Here are lists of the five most-improved and five most-deteriorated bond fund ratings from Feb. 29 to March 31.
One month does not make a trend, but investors are continually asking, "What have you done for me -- or to me -- lately?" With each additional month of data, TheStreet.com Ratings updates its ranking scorecard, assigning new ratings to each fund.
The most-improved bond fund this month is the
AIM Tax-Free Intermediate A
. The fund is 100% invested in U.S. municipal debt with terms from three to 10.5 years. Its capital preservation strategy through tax-exempt income investments is paying off. The quarter-end rating for March was upgraded to A- from C+.
In second place on our most-improved list is another fund being upgraded to Buy from Hold. The B+ rated
American Performance Intermediate Tax-Free Bond Fund
focuses on federal income tax exempt investments, many of which avoid the federal alternative minimum tax.
All five funds with the biggest upgrade list are municipal funds. While they may appear to be the sweet spot among bond funds, you should be aware that the U.S. Supreme Court is overdue for a ruling that could sour the market considerably. The case
Department of Revenue v. Davis
is expected to overturn a Kentucky court decision that in-state tax exemptions are unconstitutional. The oral arguments were back on Nov. 5. The longer they make us wait, the more we must speculate about a disruptive muni-market decision.
The most-deteriorated list includes funds being downgraded to Hold from Buy as well as funds sliding down to Sell from Hold. The largest fall in March bond ratings was experienced by the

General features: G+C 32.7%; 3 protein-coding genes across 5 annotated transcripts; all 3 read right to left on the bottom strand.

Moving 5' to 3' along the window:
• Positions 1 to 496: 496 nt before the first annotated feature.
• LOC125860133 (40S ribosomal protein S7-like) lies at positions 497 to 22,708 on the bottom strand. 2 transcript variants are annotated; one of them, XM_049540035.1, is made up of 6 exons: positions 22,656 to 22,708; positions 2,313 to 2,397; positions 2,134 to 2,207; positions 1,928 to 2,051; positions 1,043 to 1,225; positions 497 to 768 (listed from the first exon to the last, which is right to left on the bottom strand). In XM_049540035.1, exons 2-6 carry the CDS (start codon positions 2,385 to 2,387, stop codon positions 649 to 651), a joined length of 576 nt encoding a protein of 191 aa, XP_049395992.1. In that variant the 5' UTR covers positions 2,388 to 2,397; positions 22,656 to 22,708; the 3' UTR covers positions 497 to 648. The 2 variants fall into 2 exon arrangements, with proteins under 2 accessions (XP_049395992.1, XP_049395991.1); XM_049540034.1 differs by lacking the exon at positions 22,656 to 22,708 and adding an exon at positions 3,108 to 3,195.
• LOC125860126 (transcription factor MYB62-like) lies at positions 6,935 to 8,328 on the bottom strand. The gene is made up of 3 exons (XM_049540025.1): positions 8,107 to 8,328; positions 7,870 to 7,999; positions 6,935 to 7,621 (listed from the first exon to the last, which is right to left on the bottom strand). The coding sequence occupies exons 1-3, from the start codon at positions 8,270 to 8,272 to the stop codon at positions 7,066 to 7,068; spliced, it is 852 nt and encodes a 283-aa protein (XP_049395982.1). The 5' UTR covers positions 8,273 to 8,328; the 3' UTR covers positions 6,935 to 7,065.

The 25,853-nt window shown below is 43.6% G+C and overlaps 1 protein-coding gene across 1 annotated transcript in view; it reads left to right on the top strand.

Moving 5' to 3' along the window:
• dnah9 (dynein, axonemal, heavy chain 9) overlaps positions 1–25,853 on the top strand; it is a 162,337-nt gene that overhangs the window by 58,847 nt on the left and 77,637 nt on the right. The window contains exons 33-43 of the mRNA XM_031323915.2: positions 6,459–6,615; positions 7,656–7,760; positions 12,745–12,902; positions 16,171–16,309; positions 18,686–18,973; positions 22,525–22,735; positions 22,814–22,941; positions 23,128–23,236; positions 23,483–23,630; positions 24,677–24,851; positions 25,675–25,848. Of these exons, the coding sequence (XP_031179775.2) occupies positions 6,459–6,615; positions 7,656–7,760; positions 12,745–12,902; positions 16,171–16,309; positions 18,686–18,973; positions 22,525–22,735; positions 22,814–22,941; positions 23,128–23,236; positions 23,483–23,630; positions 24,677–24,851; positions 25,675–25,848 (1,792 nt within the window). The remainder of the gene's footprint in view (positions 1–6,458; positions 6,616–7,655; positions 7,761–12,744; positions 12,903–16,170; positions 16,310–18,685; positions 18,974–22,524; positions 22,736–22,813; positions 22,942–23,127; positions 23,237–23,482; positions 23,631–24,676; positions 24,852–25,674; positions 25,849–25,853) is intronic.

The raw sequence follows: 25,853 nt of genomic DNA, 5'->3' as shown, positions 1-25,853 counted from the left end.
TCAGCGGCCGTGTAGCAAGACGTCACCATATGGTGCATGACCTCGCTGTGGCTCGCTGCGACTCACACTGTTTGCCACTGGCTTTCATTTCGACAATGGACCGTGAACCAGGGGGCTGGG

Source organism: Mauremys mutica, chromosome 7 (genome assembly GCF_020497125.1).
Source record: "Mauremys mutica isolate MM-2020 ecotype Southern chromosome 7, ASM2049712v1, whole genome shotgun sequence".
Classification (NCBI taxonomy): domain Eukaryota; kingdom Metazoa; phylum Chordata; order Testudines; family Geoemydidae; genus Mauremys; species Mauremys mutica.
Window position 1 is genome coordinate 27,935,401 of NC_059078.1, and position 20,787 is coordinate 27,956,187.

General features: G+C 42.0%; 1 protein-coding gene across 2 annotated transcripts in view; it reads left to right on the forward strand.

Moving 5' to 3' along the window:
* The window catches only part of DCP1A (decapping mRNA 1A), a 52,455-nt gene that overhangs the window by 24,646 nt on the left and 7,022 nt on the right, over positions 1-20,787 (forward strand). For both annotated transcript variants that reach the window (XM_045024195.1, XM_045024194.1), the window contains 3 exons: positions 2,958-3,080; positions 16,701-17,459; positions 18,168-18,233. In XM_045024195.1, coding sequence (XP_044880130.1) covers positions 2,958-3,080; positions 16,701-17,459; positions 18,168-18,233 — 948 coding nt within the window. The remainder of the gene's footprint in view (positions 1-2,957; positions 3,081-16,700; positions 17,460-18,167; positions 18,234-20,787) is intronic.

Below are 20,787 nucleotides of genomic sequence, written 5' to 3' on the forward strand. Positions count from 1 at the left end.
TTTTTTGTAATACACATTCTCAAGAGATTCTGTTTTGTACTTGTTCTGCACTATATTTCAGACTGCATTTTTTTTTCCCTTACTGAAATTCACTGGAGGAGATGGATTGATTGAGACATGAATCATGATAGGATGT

Schwab Short Term Bond Market Fund
landing at C- from B+ in February. This fund is indexed to the Lehman Brothers one- to five-year US Government/Credit Index.
While the housing meltdown simmers, investing in a fund allocated to 26.9% mortgages and 16.5% corporate holdings, including brokers, banks and home builders adds unwelcome risk.
Dropping nearly as much is the
Morgan Stanley Institutional Fund Trust -- Intermediate Duration Portfolio
. The fund has even higher levels of mortgage and corporate debt at 54.6% and 19.2%, respectively.
Both of these are eclipsed by the
Schwab Yield Plus Fund
with 58.4% mortgage and 38.1% corporate borrowings. In the month of March, this fund plummeted 18.05%, triggering a downgrade to our lowest rating of E-, or Sell.
For an explanation of our ratings,
Kevin Baker became the senior financial analyst for TSC Ratings upon the August 2006 acquisition of Weiss Ratings by TheStreet.com, covering mutual funds. He joined the Weiss Group in 1997 as a banking and brokerage analyst. In 1999, he created the Weiss Group's first ratings to gauge the level of risk in U.S. equities. Baker received a B.S. degree in management from Rensselaer Polytechnic Institute and an M.B.A. with a finance specialization from Nova Southeastern University.